Hunger in America

Breadline USAMy friend Sasha Abramsky has just come out with a book about hunger in the United States, called Breadline USA: The Hidden Scandal of American Hunger and How to Fix It. I picked up a copy yesterday, and while I’m only about 50 pages into it so far, I can already highly recommend it to anyone interested in “food insecurity” (to use a current buzzword) and the myriad ways that increasing inequality has bred increasing hardship in modern society.

There have been a number of worthy and well-known books about American food culture in recent years, such as Eric Schlosser’s Fast Food Nation and Michael Pollan’s The Omnivore’s Dilemma, and those two in particular were revelatory to many of us in their own ways. Those books, however, tend to focus on the perverse consequences, both social and medical, of an abundance of cheap calories, due to corn-based industrial agriculture, fast food chains, and so on.

That’s an important story, to be sure, but Sasha’s book addresses the flip side of our food problem, which is not a surplus of affordable food, but a deficit, and the fact that growing numbers of Americans—including people with full-time jobs—struggle to feed themselves and their families. As housing costs, medical costs, transportation costs, and food costs increase, while wages stagnate (or vanish altogether as jobs are lost), more and more people are forced to choose between medicine and protein, or between paying for their housing or paying for their dinner.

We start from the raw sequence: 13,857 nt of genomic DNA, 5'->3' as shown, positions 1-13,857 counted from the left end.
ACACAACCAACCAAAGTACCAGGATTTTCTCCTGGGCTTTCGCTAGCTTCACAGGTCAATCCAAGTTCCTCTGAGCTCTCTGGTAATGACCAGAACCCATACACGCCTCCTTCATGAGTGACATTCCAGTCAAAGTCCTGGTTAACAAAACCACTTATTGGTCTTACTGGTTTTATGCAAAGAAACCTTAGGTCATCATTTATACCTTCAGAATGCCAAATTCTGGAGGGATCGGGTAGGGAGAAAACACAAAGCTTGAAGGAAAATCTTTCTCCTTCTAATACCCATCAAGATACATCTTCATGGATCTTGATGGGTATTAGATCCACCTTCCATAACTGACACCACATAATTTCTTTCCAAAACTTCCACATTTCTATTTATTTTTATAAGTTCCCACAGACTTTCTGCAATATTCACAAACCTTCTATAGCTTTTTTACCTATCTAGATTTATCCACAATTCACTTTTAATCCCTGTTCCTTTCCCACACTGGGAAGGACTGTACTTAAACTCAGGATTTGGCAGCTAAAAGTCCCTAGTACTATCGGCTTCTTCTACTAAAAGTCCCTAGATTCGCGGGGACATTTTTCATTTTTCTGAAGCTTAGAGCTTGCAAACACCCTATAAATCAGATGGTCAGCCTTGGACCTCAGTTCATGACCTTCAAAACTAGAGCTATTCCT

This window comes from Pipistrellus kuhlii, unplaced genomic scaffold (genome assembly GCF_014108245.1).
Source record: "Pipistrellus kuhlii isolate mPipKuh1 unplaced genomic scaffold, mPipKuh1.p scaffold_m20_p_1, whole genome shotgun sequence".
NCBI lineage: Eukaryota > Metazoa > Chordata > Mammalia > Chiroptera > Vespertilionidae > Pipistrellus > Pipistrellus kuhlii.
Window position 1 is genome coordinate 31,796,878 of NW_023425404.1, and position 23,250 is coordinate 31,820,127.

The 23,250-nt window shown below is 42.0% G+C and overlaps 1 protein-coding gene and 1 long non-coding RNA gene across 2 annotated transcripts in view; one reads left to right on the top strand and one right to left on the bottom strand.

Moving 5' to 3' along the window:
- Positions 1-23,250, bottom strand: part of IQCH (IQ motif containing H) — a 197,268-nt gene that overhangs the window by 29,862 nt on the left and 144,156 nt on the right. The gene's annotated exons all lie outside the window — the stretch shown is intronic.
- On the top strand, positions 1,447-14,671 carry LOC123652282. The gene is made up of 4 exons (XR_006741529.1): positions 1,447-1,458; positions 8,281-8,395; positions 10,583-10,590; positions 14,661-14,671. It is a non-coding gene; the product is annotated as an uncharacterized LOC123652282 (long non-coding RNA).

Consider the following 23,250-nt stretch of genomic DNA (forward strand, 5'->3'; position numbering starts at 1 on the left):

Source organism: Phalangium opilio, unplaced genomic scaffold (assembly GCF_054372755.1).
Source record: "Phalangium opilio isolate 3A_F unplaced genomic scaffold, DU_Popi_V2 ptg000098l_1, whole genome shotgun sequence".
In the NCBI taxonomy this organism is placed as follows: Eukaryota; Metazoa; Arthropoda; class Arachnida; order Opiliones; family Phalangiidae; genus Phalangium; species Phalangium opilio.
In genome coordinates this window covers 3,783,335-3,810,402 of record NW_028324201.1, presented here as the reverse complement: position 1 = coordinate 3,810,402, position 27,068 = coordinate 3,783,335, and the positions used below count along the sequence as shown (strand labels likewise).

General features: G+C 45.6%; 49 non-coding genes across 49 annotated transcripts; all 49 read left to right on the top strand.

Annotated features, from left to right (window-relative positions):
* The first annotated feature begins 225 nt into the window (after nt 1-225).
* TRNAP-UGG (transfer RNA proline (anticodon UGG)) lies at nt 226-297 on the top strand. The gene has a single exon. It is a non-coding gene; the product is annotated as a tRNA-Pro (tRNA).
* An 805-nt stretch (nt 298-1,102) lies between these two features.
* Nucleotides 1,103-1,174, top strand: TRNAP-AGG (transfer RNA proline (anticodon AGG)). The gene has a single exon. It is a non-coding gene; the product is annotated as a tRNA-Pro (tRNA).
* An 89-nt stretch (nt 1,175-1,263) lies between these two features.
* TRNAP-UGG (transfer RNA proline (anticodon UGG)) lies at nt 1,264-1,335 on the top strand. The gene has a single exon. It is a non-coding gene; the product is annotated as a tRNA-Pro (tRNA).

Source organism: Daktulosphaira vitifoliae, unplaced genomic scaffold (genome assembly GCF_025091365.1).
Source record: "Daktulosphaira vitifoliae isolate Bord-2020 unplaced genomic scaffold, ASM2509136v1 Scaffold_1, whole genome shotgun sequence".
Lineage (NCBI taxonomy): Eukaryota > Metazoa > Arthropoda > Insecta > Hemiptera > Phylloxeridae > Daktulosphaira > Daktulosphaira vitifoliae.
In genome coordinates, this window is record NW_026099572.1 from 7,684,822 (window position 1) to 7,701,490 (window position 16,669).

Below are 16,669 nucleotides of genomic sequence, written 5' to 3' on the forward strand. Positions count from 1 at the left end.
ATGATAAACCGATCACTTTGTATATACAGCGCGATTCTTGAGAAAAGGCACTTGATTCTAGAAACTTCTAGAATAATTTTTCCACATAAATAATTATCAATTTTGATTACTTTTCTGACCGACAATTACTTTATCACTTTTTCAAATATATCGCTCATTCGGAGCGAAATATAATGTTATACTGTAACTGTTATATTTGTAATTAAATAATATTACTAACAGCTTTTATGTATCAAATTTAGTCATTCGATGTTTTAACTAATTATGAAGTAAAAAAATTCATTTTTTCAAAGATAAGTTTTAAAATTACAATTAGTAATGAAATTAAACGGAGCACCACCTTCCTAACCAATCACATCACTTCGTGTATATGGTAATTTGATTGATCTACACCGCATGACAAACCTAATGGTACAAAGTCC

To say that Breadline USA is about food is like saying that Anna Karenina is about adultery: while food insecurity is the thread that stitches the book together, one can’t discuss hunger without delving into the larger economic forces that have put us in a situation where people working full-time at low-wage jobs often rely on food banks to keep their refrigerators minimally stocked. It’s no fluke that the first chapter is more about energy costs than food, describing the difficulties faced by residents of rural Siskiyou County, in the shadow of Mount Shasta, as transportation costs rise, public transportation is skeletal at best, and jobs in one’s own town are often nonexistent. Food banks, pantries, and soup kitchens these days don’t only serve the homeless or the unemployed—more and more, they are the last resort of the working poor, retirees, or others who had previously prided themselves on never having had to accept a handout from anyone.